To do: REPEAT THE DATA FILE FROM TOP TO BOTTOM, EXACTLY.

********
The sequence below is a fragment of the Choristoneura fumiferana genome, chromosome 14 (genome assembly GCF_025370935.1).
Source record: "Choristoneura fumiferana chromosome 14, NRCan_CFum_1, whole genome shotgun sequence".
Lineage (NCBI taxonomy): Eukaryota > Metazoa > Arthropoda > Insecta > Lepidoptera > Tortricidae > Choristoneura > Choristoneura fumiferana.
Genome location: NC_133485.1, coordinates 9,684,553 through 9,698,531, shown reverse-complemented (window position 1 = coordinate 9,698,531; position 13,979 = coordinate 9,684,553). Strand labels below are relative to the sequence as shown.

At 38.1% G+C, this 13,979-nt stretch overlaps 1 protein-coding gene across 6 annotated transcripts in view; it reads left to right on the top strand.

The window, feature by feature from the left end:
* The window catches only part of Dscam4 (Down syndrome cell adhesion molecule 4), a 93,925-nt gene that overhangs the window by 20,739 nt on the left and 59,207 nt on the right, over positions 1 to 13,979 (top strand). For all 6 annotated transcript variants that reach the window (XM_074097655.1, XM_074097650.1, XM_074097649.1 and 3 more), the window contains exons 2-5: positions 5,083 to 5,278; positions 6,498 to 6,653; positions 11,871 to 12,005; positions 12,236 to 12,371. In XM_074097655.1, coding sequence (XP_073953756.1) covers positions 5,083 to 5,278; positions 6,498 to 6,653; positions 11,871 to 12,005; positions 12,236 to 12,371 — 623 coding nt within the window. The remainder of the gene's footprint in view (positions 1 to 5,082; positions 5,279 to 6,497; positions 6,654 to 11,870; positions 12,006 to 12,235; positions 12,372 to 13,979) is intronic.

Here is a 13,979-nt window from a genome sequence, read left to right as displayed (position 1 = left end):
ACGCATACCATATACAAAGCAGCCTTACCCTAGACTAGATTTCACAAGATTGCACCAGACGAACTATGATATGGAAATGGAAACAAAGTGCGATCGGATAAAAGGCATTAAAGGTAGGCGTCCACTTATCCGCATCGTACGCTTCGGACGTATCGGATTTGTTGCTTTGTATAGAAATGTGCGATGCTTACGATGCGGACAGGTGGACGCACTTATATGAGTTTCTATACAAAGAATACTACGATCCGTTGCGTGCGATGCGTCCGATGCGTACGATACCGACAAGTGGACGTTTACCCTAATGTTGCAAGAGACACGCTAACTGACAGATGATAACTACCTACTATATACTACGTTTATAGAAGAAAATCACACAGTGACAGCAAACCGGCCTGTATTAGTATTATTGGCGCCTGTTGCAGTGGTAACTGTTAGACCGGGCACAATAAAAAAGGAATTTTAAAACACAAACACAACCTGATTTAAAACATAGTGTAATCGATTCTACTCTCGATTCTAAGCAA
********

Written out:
The sequence below is a fragment of the Choristoneura fumiferana genome, chromosome 14 (genome assembly GCF_025370935.1).
Source record: "Choristoneura fumiferana chromosome 14, NRCan_CFum_1, whole genome shotgun sequence".
Lineage (NCBI taxonomy): Eukaryota > Metazoa > Arthropoda > Insecta > Lepidoptera > Tortricidae > Choristoneura > Choristoneura fumiferana.
Genome location: NC_133485.1, coordinates 9,684,553 through 9,698,531, shown reverse-complemented (window position 1 = coordinate 9,698,531; position 13,979 = coordinate 9,684,553). Strand labels below are relative to the sequence as shown.

At 38.1% G+C, this 13,979-nt stretch overlaps 1 protein-coding gene across 6 annotated transcripts in view; it reads left to right on the top strand.

The window, feature by feature from the left end:
* The window catches only part of Dscam4 (Down syndrome cell adhesion molecule 4), a 93,925-nt gene that overhangs the window by 20,739 nt on the left and 59,207 nt on the right, over positions 1 to 13,979 (top strand). For all 6 annotated transcript variants that reach the window (XM_074097655.1, XM_074097650.1, XM_074097649.1 and 3 more), the window contains exons 2-5: positions 5,083 to 5,278; positions 6,498 to 6,653; positions 11,871 to 12,005; positions 12,236 to 12,371. In XM_074097655.1, coding sequence (XP_073953756.1) covers positions 5,083 to 5,278; positions 6,498 to 6,653; positions 11,871 to 12,005; positions 12,236 to 12,371 — 623 coding nt within the window. The remainder of the gene's footprint in view (positions 1 to 5,082; positions 5,279 to 6,497; positions 6,654 to 11,870; positions 12,006 to 12,235; positions 12,372 to 13,979) is intronic.

Here is a 13,979-nt window from a genome sequence, read left to right as displayed (position 1 = left end):
ACGCATACCATATACAAAGCAGCCTTACCCTAGACTAGATTTCACAAGATTGCACCAGACGAACTATGATATGGAAATGGAAACAAAGTGCGATCGGATAAAAGGCATTAAAGGTAGGCGTCCACTTATCCGCATCGTACGCTTCGGACGTATCGGATTTGTTGCTTTGTATAGAAATGTGCGATGCTTACGATGCGGACAGGTGGACGCACTTATATGAGTTTCTATACAAAGAATACTACGATCCGTTGCGTGCGATGCGTCCGATGCGTACGATACCGACAAGTGGACGTTTACCCTAATGTTGCAAGAGACACGCTAACTGACAGATGATAACTACCTACTATATACTACGTTTATAGAAGAAAATCACACAGTGACAGCAAACCGGCCTGTATTAGTATTATTGGCGCCTGTTGCAGTGGTAACTGTTAGACCGGGCACAATAAAAAAGGAATTTTAAAACACAAACACAACCTGATTTAAAACATAGTGTAATCGATTCTACTCTCGATTCTAAGCAA